Democrats Accuse Trump of ‘Bullying’ in Bitter Florida Recount
(Bloomberg) -- Senate Democratic leader Chuck Schumer accused President Donald Trump and Florida Republicans of “bullying” local election officials as the increasingly bitter fight over recounts in the Senate and governor’s races lurched through courts.
Both sides on Tuesday accused the other of undermining faith in the election system as two key contests in the pivotal swing state remained unresolved a week after the midterm election.
“This is a large dangerous step away from the democracy we all cherish,” Schumer of New York said of calls by Trump and other Republicans to halt or limit the recounts. “It is a bedrock principle of our democracy that every vote is counted.”
Lawyers for incumbent Democratic Senator Bill Nelson, who is trailing Republican Rick Scott by about 12,000 votes out of more than 8 million cast, filed a lawsuit in federal court Tuesday seeking an extension of the deadline for recounting all votes statewide in the Senate race.
Florida Republicans, including Senator Marco Rubio, have joined with Trump voicing outrage over a recount process they say is designed to steal Florida’s state-wide races from GOP candidates who were ahead on election night. Trump has repeatedly weighed in on the situation, claiming without evidence that the vote tally is tainted and that the initial results from election night -- which had Scott and Republican gubernatorial candidate Ron DeSantis ahead -- should stand.
“When will Bill Nelson concede in Florida? The characters running Broward and Palm Beach voting will not be able to ‘find’ enough votes, too much spotlight on them now!” he tweeted on Tuesday morning.
The Florida race between Nelson and Scott, the state’s governor, is one of two Senate contests still unresolved after election day. Mississippi will have a runoff on Nov. 27 for a Senate seat there. On Monday, Democrat Kyrsten Sinema was declared the winner in Arizona. Republicans there largely refrained from accusations of fraud or misconduct as Sinema pulled past Republican Representative Martha McSally during a lengthy vote counting process.
McSally called Sinema to concede and she congratulated her opponent in a Twitter post, writing, “I wish her success and am grateful to all those who supported me in this journey,”
Schumer contrasted the reaction by Republicans in Arizona and Scott’s conduct as both governor and candidate. Nelson called on Scott to recuse himself from taking any action as governor on the election, saying his baseless claims about fraud and malfeasance show he’s incapable of overseeing the process “in a fair and impartial way.”
Republicans have focused their accusations mostly on Broward County, the Democratic-leaning county just north of Miami-Dade that’s state’s second most populous. They have brought up a history of mistakes made by Brenda Snipes, the county’s election supervisor, but Florida’s Department of State says it hasn’t seen evidence of an actual crime pertaining to the current vote-counting in Broward.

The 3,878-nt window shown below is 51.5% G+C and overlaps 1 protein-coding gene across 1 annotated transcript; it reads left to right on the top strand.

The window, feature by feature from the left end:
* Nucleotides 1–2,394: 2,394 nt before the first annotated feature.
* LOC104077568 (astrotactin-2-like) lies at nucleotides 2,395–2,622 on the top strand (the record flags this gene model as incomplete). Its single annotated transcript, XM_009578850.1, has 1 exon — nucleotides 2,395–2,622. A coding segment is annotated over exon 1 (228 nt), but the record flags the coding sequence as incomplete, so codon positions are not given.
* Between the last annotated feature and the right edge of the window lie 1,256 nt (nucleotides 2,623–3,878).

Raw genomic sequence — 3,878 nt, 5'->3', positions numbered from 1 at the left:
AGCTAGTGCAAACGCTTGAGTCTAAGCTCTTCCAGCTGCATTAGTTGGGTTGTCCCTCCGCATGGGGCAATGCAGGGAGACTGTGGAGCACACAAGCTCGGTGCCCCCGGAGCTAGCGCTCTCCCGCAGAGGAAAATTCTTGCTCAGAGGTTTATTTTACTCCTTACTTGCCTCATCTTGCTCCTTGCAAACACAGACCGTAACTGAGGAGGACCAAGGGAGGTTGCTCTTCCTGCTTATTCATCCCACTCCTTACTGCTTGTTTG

For his part, Rubio said in a tweet Tuesday: "No fraud? Fine. Then what is the right word for Broward submitting vote totals that include ballots disqualified by the canvassing board?" Indeed, Snipes’s office mixed some 22 void ballots among 205 provisional ballots sent to the canvassing board last week.
In a suit asking that equipment and ballots in Broward County be impounded, Scott accused Snipes of failing to regularly report vote counts and repeatedly failing to account for outstanding ballots.
Snipes’ “continuing refusal or inability to comply with Florida election law or to conduct the 2018 election with an acceptable level of transparency and professionalism threatens to undermine public trust in the election process,” the suit says.
Broward Circuit Judge Jack Tuter rejected Scott’s request, asserting that there was no evidence of counting fraud. Instead, Tuter ordered that three deputies were to be added to the team of Broward police officers and private security guards overseeing the recount.
Tuter also warned lawyers on the Republican and Democratic sides to tamp down the political rhetoric.
There have been irregularities in other counties too, which Republicans have ignored. In the heavily-Republican Florida Panhandle, the Bay County Supervisor of Elections Mark Andersen told an NBC-TV affiliate that he took 147 ballots by email from voters who were displaced by Hurricane Michael. An executive order made allowances for hurricane victims, but the order said explicitly: "Voting by fax or email is not an option."
The recount process is mandated by a Florida law passed in the wake of the 2000 election in which a Supreme Court decision ended a disputed recount, which awarded the presidency to George W. Bush weeks after the vote. The law requires a machine recount of any race that is within half of a percentage point, followed by a manual recount if that tally shows the race within a quarter of a percentage point.
The Senate race, along with the election for governor and agriculture commissioner, meet this threshold for review.
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